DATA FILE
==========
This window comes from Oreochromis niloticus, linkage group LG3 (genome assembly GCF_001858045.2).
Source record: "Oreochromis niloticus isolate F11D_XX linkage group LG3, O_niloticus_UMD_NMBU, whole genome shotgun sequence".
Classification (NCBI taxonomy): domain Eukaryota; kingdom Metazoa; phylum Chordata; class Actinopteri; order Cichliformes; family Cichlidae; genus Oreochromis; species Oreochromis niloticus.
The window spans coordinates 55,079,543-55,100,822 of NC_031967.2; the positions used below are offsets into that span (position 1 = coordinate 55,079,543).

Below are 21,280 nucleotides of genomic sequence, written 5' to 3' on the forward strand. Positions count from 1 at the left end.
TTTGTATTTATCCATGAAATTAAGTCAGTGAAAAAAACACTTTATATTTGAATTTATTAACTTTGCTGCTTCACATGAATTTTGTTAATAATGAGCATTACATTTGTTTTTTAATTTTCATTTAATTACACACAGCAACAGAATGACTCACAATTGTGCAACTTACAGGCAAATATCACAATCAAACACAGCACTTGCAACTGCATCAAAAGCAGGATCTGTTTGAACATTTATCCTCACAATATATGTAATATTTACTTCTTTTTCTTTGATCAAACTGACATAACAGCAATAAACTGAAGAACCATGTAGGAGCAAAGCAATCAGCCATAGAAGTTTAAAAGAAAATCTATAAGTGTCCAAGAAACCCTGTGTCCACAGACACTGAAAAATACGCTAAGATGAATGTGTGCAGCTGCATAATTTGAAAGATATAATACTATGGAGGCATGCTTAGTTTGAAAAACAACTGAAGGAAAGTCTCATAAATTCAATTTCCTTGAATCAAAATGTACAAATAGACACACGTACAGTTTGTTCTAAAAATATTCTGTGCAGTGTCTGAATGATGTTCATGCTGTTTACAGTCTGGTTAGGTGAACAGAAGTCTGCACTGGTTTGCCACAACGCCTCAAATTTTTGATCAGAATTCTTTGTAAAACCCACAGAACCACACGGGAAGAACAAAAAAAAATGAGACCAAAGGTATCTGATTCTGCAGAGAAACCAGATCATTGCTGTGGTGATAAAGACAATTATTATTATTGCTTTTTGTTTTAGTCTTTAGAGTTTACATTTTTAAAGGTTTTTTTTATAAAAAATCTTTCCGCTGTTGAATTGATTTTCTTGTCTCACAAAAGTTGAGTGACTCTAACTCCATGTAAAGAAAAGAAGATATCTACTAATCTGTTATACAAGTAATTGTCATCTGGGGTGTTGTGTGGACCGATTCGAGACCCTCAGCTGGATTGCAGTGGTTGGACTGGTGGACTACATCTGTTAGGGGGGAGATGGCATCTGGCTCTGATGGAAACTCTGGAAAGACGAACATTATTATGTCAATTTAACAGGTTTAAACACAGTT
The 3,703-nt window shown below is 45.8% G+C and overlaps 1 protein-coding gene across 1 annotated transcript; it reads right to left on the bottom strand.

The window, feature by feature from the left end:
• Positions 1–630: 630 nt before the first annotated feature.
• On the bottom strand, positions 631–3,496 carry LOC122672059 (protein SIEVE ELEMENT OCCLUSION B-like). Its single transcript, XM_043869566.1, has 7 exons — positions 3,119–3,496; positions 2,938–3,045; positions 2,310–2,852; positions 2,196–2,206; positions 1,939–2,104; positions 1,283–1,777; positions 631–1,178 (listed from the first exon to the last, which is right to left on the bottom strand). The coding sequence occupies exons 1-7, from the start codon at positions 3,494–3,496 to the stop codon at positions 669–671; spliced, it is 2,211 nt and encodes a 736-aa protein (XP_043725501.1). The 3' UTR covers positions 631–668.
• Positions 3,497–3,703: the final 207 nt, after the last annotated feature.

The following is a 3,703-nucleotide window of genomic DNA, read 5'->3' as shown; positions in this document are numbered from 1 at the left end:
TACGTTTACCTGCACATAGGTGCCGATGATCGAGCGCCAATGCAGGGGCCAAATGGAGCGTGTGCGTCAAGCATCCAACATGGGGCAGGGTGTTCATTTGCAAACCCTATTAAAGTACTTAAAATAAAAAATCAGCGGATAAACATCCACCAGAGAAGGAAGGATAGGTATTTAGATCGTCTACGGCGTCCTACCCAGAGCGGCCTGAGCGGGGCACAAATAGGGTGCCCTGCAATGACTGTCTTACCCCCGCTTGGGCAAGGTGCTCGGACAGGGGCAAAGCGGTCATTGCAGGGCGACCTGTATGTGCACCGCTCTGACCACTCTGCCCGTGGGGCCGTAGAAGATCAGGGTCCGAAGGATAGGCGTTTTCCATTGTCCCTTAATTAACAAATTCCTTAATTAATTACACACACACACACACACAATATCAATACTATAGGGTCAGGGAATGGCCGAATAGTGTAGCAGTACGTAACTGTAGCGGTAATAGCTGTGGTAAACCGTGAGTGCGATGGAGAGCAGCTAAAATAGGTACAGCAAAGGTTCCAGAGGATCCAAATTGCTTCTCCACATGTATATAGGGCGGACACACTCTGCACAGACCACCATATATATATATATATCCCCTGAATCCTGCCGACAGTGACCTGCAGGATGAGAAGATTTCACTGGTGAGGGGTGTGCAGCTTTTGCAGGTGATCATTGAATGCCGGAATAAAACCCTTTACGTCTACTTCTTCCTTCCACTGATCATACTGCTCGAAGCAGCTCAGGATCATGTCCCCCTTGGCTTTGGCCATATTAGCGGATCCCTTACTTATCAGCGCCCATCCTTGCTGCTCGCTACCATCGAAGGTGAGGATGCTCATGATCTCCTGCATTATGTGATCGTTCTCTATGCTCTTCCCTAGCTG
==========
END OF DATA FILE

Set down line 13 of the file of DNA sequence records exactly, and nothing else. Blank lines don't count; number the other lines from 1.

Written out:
TACGTTTACCTGCACATAGGTGCCGATGATCGAGCGCCAATGCAGGGGCCAAATGGAGCGTGTGCGTCAAGCATCCAACATGGGGCAGGGTGTTCATTTGCAAACCCTATTAAAGTACTTAAAATAAAAAATCAGCGGATAAACATCCACCAGAGAAGGAAGGATAGGTATTTAGATCGTCTACGGCGTCCTACCCAGAGCGGCCTGAGCGGGGCACAAATAGGGTGCCCTGCAATGACTGTCTTACCCCCGCTTGGGCAAGGTGCTCGGACAGGGGCAAAGCGGTCATTGCAGGGCGACCTGTATGTGCACCGCTCTGACCACTCTGCCCGTGGGGCCGTAGAAGATCAGGGTCCGAAGGATAGGCGTTTTCCATTGTCCCTTAATTAACAAATTCCTTAATTAATTACACACACACACACACACAATATCAATACTATAGGGTCAGGGAATGGCCGAATAGTGTAGCAGTACGTAACTGTAGCGGTAATAGCTGTGGTAAACCGTGAGTGCGATGGAGAGCAGCTAAAATAGGTACAGCAAAGGTTCCAGAGGATCCAAATTGCTTCTCCACATGTATATAGGGCGGACACACTCTGCACAGACCACCATATATATATATATATCCCCTGAATCCTGCCGACAGTGACCTGCAGGATGAGAAGATTTCACTGGTGAGGGGTGTGCAGCTTTTGCAGGTGATCATTGAATGCCGGAATAAAACCCTTTACGTCTACTTCTTCCTTCCACTGATCATACTGCTCGAAGCAGCTCAGGATCATGTCCCCCTTGGCTTTGGCCATATTAGCGGATCCCTTACTTATCAGCGCCCATCCTTGCTGCTCGCTACCATCGAAGGTGAGGATGCTCATGATCTCCTGCATTATGTGATCGTTCTCTATGCTCTTCCCTAGCTG